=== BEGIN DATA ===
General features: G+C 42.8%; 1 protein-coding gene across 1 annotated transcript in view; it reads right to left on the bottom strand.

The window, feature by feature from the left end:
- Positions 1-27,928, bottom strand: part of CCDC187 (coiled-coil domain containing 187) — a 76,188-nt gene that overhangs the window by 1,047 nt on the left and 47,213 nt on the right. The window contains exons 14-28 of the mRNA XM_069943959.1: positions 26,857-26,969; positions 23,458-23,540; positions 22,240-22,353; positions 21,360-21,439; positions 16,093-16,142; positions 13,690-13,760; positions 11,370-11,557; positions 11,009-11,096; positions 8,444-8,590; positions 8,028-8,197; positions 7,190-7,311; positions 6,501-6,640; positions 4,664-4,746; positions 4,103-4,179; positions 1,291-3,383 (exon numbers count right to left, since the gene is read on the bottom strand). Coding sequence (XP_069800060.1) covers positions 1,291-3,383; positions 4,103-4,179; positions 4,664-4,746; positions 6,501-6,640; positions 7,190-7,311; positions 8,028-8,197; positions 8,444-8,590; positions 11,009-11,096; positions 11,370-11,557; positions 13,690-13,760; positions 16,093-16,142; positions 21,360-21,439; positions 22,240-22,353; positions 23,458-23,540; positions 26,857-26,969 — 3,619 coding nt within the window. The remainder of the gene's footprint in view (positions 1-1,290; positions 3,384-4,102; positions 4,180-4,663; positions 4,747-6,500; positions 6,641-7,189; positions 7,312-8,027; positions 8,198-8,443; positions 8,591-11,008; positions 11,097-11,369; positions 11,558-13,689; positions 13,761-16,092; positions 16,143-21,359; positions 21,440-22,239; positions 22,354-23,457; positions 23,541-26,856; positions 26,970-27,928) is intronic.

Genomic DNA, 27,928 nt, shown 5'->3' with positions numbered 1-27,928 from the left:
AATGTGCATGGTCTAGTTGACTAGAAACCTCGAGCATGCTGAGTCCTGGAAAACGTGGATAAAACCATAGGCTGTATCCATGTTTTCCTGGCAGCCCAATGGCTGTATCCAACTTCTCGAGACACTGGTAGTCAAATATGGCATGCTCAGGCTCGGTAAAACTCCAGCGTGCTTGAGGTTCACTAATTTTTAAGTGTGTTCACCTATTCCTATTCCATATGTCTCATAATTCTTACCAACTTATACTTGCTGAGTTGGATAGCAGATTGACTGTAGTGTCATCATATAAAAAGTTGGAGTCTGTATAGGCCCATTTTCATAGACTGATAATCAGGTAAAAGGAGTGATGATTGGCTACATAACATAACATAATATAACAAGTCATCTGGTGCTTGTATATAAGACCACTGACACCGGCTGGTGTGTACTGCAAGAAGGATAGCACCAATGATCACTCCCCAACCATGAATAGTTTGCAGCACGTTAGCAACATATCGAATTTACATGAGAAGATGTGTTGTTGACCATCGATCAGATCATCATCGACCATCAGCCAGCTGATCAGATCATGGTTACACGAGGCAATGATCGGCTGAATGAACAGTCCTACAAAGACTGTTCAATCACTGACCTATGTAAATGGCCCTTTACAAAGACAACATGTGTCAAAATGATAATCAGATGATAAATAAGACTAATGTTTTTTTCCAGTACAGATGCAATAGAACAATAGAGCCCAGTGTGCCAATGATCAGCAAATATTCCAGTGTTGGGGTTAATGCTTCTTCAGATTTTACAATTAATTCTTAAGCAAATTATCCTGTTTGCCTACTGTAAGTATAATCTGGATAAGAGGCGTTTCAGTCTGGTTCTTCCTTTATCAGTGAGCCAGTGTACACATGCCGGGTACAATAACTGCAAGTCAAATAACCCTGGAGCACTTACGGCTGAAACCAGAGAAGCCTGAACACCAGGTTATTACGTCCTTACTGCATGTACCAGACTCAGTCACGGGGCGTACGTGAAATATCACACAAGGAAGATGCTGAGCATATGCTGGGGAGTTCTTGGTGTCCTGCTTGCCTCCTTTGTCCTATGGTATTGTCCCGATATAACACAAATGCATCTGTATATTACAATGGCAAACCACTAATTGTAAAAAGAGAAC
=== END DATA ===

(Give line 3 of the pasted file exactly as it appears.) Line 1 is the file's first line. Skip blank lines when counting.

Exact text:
- Positions 1-27,928, bottom strand: part of CCDC187 (coiled-coil domain containing 187) — a 76,188-nt gene that overhangs the window by 1,047 nt on the left and 47,213 nt on the right. The window contains exons 14-28 of the mRNA XM_069943959.1: positions 26,857-26,969; positions 23,458-23,540; positions 22,240-22,353; positions 21,360-21,439; positions 16,093-16,142; positions 13,690-13,760; positions 11,370-11,557; positions 11,009-11,096; positions 8,444-8,590; positions 8,028-8,197; positions 7,190-7,311; positions 6,501-6,640; positions 4,664-4,746; positions 4,103-4,179; positions 1,291-3,383 (exon numbers count right to left, since the gene is read on the bottom strand). Coding sequence (XP_069800060.1) covers positions 1,291-3,383; positions 4,103-4,179; positions 4,664-4,746; positions 6,501-6,640; positions 7,190-7,311; positions 8,028-8,197; positions 8,444-8,590; positions 11,009-11,096; positions 11,370-11,557; positions 13,690-13,760; positions 16,093-16,142; positions 21,360-21,439; positions 22,240-22,353; positions 23,458-23,540; positions 26,857-26,969 — 3,619 coding nt within the window. The remainder of the gene's footprint in view (positions 1-1,290; positions 3,384-4,102; positions 4,180-4,663; positions 4,747-6,500; positions 6,641-7,189; positions 7,312-8,027; positions 8,198-8,443; positions 8,591-11,008; positions 11,097-11,369; positions 11,558-13,689; positions 13,761-16,092; positions 16,143-21,359; positions 21,440-22,239; positions 22,354-23,457; positions 23,541-26,856; positions 26,970-27,928) is intronic.